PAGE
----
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The FDA is in charge of regulating CBD because it’s approved at least one pharmaceutical that uses the drug as an active ingredient. A spokesperson told the AP that if synthetic marijuana is found in a product, it becomes the DEA’s problem. But a DEA spokesperson told the AP that synthetic marijuana is a low priority for the agency.

“As long as it remains unregulated like it currently is,” Virginia Commonwealth University researcher Michelle Peace told the AP, “you just give a really wide space for nefarious activity to continue.”

Woman Dies After Eating Synthetic Cannabinoid Gummies She Ordered Online

A law student died after eating synthetic cannabinoid candies she had delivered to her home, police believe.

British woman Damilola Grace Olakanmi, 23, and her 21-year-old American friend both fell ill after each consuming just one of the ‘gummy’ candies at Olakanmi’s house in Ilford, London.

The pair ate the gummies at around 11:30 p.m. on April 29, and both were hospitalized, with an air ambulance flying Olakanmi to a hospital in nearby Romford, Essex.

Two women were hospitalized in London when they fell ill after eating synthetic cannabinoid candy, with one of the pair later dying. Pictured: An ambulance at an accident and emergency department at a hospital in Bradford, U.K. Getty Images

London’s Metropolitan Police said they are investigating whether the death may be linked to another case in March, which saw a woman rushed to hospital after eating a similar product in the London borough of Tower Hamlets.

Detectives are seeking to discover whether the two incidents were caused by the same batch of candy.

Olakanmi had bought the “Trrlli Peachie O” branded candy through a cellphone messaging app and they were later delivered to her home. Her American friend, a student visiting the UK, has now been discharged from the hospital.

Olakanmi’s mother Wumi Olakanmi reportedly kept a vigil by her daughter’s bedside until her death on Saturday.

One of the family’s relatives, Richard Taylor spoke to the Evening Standard and said: “Wumi has lost her only child—she has nothing now.

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“They had to hold her up because she broke down every time a friend came to the house to give support.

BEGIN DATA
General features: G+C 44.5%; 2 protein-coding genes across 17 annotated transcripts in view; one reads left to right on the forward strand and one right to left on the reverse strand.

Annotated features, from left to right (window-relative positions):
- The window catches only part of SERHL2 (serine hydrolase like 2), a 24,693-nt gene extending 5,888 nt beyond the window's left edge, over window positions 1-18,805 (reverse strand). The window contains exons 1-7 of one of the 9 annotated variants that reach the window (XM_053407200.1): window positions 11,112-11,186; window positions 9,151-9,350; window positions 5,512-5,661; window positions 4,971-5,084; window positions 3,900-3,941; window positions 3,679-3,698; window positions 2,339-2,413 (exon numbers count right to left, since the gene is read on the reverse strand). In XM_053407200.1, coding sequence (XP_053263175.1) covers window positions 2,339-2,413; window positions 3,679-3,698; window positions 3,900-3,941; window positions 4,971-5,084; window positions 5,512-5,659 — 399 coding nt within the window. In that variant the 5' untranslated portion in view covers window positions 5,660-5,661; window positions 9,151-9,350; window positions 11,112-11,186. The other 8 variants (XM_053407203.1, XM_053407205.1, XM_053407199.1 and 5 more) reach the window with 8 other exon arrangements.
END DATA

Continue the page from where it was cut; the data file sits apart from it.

“It’s a tragic warning to all young people about how they live their lives. They should resist drugs.

“Damilola was a promising young woman who should be looking forward to her future and having children of her own. She was studying law.”

Another relative, named only as Dunni, added Olakanmi was “very kind and loved looking after children and wanted to please everyone.”

Officers have warned against eating drug-laced candy and said a number of gummies have been recovered and are being tested.

Chief Superintendent Stuart Bell, of the Met’s East Area Basic Command Unit, said: “I must warn the public against taking any illegal substances, including those packaged in the form of cannabis candies.

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“Please do not buy or consume these products. They are illegal and, because of the child-friendly packaging, they can pose a risk of accidental consumption.

“The particular batch of [candies] were contained in packaging featuring Trrlli Peachie O’s branding. It has not been confirmed at this stage where the [candies] were manufactured.

“Drug dealers harm communities and risk the safety of individuals. We will take positive action to target those engaged in this activity as well as those found in possession of these substances.”

Police arrested a man on Friday in connection with the incident. They said he had a large quantity of cash on him and what were believed to be edible cannabis products. He was later charged with a number of suspected offenses, including possession with intent to supply Class B synthetic cannabinoid, being concerned in the supply of a synthetic cannabinoid, and possession with intent to supply a psychoactive substance.

A post-mortem examination will be arranged in order to confirm Olakanmi’s cause of death, the Met said.

Correction, 4/6/22, 8:00 a.m. ET: This article has been updated to indicate that the items consumed contained synthetic cannabinoids, and not “marijuana.”